KSL News: Democracy essential for problem-solving, Evan McMullin says during rally with Rep. Kinzinger
Senate candidate Evan McMullin said preserving a functioning democracy is essential to solving economic, environmental and social problems during a virtual rally hosted by Illinois Republican Adam Kinzinger on Thursday.
The rally was sponsored by Country First, a political action committee founded by Kinzinger, who is one of two Republicans serving on the House select committee investigating the Jan. 6, 2021, attack on the U.S. Capitol. Country First has endorsed politicians on both sides of the aisle who it says "put country over party" — McMullin among them.
Citing his experience in the CIA before entering politics, McMullin said he's used to working with people of different backgrounds and beliefs to focus on what's best for the country. As an agent, he said, he never worried about the politics of his fellow operatives, he trusted they were all working toward the same goal.
"For us, it was enough to know that we were committed to our core ideals that we're created free and equal," he said. "And therefore, we have a system of self-government set forth by the Constitution — a democratic republic — in which we select our leaders and they remain accountable to us and when we vote them out of office, they go and they go peacefully."
Kinzinger said the upcoming midterms are the most important elections of his lifetime, and asked voters to be willing to put divisions aside and vote for the candidates that are most willing to uphold democracy.
"This is a unique moment and can really send a strong message," Kinzinger said, where Republicans, Democrats and independent voters can create "uncomfortable alliances to defend democracy because that's important."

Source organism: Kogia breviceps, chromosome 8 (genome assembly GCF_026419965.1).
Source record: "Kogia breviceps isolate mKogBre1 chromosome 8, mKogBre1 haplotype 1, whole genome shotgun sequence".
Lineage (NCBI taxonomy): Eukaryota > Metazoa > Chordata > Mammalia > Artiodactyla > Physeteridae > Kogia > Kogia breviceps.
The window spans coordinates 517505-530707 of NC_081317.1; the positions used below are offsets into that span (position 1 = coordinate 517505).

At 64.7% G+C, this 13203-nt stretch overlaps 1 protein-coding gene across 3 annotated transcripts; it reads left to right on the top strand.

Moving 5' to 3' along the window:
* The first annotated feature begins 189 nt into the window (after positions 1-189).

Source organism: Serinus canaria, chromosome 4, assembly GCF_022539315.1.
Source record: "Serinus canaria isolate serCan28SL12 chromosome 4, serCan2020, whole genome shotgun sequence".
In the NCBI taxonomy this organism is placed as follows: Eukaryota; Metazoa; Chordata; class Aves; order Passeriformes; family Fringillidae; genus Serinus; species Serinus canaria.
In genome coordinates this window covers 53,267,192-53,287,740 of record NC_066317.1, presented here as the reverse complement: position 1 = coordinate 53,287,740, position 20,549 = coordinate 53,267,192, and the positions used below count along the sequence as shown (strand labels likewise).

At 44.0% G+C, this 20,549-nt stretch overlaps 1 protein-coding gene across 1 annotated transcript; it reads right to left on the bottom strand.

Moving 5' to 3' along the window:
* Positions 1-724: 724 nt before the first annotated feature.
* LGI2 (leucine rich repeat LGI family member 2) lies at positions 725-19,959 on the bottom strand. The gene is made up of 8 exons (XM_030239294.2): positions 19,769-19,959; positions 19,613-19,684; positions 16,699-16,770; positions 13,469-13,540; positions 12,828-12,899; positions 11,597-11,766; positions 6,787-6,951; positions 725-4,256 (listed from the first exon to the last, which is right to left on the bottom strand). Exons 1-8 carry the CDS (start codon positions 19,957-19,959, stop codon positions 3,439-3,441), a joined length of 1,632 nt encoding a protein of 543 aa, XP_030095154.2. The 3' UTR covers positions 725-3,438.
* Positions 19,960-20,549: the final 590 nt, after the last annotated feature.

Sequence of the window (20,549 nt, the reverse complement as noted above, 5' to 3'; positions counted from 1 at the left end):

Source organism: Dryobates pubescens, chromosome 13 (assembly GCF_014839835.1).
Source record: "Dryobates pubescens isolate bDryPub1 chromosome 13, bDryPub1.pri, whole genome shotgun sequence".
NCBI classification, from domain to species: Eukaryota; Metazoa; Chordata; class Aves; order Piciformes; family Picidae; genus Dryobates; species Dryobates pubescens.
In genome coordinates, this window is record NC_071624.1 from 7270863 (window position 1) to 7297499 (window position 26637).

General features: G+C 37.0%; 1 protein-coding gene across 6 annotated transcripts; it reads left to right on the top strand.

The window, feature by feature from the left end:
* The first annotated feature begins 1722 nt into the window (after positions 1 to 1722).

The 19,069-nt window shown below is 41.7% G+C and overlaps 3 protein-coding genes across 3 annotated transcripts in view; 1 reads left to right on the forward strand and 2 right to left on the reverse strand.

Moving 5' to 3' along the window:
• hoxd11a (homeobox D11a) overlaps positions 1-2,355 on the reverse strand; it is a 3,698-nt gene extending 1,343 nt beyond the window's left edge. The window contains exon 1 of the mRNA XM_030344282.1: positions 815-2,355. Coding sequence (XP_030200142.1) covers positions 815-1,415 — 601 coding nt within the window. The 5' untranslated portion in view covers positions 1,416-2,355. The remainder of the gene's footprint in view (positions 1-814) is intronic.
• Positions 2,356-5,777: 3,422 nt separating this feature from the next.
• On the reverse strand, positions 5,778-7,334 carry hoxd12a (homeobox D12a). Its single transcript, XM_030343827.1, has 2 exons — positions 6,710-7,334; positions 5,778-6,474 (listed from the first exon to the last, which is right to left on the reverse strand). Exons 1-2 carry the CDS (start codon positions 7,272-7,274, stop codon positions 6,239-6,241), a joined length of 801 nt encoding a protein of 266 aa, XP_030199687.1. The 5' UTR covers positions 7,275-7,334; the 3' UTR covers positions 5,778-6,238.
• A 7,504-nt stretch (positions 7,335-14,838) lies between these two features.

"That's the moment we're in," he continued. "I wish we weren't ... it would be great to be able to have the luxury to once again simply disagree on policy."
Kinzinger was in Salt Lake City last week to campaign for McMullin, where he told supporters he hopes his work on the Jan. 6 committee will protect the nation in the future.
McMullin and Kinzinger were joined Thursday by several other activists, including Michael Fanone, a former Washington, D.C. police officer who was beaten by a mob and suffered a heart attack during the attack on the U.S. Capitol.
Fanone described his experience during the attack, saying he "encountered some of the most brutal hand-to-hand combat of my entire policing career." He said he suffered a traumatic brain injury in addition to the heart attack, and said he has since been diagnosed with post-traumatic stress disorder.
Fanone said he's passionate about "a whole host of issues," but none of them is more important than democracy.
"We live in a very diverse country, and that's one of the things that makes this country great," he said. "And respecting the fact that other people may have a difference of opinion is really the foundation of what this country is all about: civil discourse when it comes to our political disagreements or our policy disagreements. That being said, what we're experiencing right now is not civil discourse over policy disagreements. It's violent discourse over two alternate realities."
McMullin acknowledged that voters are concerned with a variety of issues that are top of mind — including inflation, drought and the economy — but said it will be much harder to solve them if elected officials don't respect the will of the voters.
"When we're so divided, we can't lower inflation, we can't lower health care costs," he said. "We can't solve major challenges. We're in a huge drought out here in the West, we're not going to overcome huge environmental challenges and live up to our responsibility of stewardship for the environment if we don't have a democracy. It just won't work."
With less than two weeks to go before the election, McMullin and incumbent Sen. Mike Lee are locked in one of the tightest statewide races in recent memory. A recent Deseret News/ Hinckley Institute of Politics survey shows Lee has a 4-point edge over McMullin, although each candidate's internal polling shows them ahead.
Lee's campaign says its poll shows the senator with a double-digit lead, while McMullin says his campaign's surveys have him in front.
On Thursday, RealClearPolitics shifted its forecast in McMullin's favor, moving it from "Likely GOP" to "Leans GOP." However, FiveThirtyEight's election model has Lee as "clearly favored," giving the incumbent 95 in 100 odds of winning reelection.
By Bridger Beal-Cvetko
The full article can be found on KSL News' website here.